Of course, not all shanzhai companies improve the quality of products. In particular, the issue of product safety is a serious concern and unlicensed products may involve additional risks, due to the use of inferior materials or poor quality control. This was the case with the exploding mobile phone battery that killed an individual in Guangzhou. Motorola and Nokia both denied links to the distributors of the problematic batteries, claiming they were counterfeits.

Reasons for Prevalence of Shanzhai

Shanzhai goods are affordable and enable consumers to acquire the latest designs and extra features that the original branded goods may not possess. This is one reason why imitation cell phones are popular in China. According to research conducted by the Gartner Technology Research Group, shanzhai cell phones account for more than 20% of sales. However, the demand for such products is not entirely domestically driven. From 2006 to 2009, estimates suggest that there has been an increase of close to 300% in the export of shanzhai shipments to satiate demand primarily from developing countries in Asia or Third World countries in South America, the Middle East and Africa.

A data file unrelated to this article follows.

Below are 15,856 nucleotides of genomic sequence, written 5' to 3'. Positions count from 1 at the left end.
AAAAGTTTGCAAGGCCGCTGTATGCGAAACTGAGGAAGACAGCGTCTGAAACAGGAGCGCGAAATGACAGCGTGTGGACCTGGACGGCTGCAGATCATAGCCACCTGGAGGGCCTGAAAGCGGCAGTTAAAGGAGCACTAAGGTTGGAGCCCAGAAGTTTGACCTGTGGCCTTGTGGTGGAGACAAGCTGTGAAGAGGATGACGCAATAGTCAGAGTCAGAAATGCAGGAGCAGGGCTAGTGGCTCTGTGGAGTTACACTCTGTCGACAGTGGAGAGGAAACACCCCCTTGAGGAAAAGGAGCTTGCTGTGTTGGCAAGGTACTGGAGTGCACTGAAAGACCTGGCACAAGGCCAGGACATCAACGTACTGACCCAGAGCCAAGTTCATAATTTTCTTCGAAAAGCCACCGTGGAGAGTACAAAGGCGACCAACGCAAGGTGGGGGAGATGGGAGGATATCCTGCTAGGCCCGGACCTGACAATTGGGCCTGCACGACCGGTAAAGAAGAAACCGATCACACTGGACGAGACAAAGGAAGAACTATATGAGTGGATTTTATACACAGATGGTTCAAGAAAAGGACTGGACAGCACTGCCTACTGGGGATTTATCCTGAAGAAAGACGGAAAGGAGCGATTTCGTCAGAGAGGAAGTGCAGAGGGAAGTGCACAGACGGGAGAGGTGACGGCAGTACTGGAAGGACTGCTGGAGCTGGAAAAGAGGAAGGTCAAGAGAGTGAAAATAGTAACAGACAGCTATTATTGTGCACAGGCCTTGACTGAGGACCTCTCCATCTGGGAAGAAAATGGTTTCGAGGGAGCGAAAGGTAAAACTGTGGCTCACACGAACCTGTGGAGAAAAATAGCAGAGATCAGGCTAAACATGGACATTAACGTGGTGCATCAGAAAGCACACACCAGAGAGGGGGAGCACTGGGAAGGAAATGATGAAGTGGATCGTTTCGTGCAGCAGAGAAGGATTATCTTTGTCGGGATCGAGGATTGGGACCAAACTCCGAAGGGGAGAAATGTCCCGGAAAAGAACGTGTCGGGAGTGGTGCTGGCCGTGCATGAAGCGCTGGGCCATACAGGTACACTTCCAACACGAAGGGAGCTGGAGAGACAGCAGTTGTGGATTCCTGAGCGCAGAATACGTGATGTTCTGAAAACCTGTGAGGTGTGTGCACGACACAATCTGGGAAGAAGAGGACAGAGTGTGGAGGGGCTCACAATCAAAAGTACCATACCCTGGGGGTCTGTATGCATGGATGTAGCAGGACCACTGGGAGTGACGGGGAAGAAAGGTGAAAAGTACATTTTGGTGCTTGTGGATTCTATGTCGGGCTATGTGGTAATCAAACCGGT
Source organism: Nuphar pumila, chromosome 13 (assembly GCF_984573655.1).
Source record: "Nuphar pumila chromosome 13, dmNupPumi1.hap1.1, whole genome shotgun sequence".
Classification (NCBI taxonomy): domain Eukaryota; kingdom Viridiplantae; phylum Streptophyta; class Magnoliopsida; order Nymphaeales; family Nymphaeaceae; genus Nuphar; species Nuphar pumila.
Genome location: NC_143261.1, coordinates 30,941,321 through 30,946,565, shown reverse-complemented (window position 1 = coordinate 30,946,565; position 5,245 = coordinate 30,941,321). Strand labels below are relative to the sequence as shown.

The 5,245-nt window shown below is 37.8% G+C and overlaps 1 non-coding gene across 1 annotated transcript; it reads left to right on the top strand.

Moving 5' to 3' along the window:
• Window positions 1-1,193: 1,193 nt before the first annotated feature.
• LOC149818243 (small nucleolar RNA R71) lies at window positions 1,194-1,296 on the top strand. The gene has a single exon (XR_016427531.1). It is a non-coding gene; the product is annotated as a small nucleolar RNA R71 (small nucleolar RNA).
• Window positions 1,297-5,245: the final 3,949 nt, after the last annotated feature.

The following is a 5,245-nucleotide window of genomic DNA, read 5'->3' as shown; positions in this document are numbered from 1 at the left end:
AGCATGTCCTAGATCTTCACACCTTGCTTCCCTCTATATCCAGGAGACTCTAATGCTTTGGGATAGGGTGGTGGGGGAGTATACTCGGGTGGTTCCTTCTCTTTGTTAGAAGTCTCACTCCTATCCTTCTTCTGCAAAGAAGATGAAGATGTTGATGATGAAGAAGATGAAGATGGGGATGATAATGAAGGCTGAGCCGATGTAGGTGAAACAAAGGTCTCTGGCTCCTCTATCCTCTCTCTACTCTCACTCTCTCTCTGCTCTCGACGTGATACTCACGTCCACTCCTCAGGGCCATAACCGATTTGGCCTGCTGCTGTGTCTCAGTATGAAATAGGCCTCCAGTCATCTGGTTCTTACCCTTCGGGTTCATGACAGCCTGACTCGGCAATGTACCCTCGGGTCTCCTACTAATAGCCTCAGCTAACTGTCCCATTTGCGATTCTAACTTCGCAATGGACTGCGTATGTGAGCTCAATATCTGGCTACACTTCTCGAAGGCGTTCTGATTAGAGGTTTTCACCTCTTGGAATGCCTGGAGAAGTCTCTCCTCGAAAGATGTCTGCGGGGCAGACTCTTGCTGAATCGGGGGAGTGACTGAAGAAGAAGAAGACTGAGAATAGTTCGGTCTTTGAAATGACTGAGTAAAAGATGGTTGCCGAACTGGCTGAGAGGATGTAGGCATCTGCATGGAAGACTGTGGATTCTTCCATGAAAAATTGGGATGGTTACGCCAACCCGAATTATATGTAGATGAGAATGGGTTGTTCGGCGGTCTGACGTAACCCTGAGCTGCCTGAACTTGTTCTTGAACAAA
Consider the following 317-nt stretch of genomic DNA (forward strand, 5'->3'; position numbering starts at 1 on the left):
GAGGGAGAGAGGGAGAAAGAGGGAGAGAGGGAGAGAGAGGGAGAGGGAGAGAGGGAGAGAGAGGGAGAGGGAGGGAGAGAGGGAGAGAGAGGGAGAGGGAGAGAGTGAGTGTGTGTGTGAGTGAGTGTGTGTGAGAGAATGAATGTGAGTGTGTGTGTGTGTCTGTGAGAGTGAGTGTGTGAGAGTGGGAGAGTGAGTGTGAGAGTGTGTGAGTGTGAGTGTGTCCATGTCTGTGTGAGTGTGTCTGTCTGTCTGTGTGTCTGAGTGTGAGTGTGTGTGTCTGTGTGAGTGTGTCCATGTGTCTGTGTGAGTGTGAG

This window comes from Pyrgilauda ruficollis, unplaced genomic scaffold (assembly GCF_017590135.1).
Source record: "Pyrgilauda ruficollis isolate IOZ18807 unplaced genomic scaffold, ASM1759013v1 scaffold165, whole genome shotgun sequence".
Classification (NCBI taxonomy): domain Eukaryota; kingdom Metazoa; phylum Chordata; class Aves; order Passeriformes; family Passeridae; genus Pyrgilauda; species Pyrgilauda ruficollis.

Shanzhai operators mainly target consumers in small cities or rural areas who wish to adopt upcoming trends at the fraction of the price. As unlicensed manufacturers, shanzhai companies are able to sustain low prices by doing away with license fees, value-added tax, inspection fees by relevant government departments and sales and receipt tax. Costs are further reduced by the absence of marketing and after-sales service. Nowadays, more sophisticated shanzhai manufacturers even receive specialized orders to cater for the niche or even high-end provincial markets.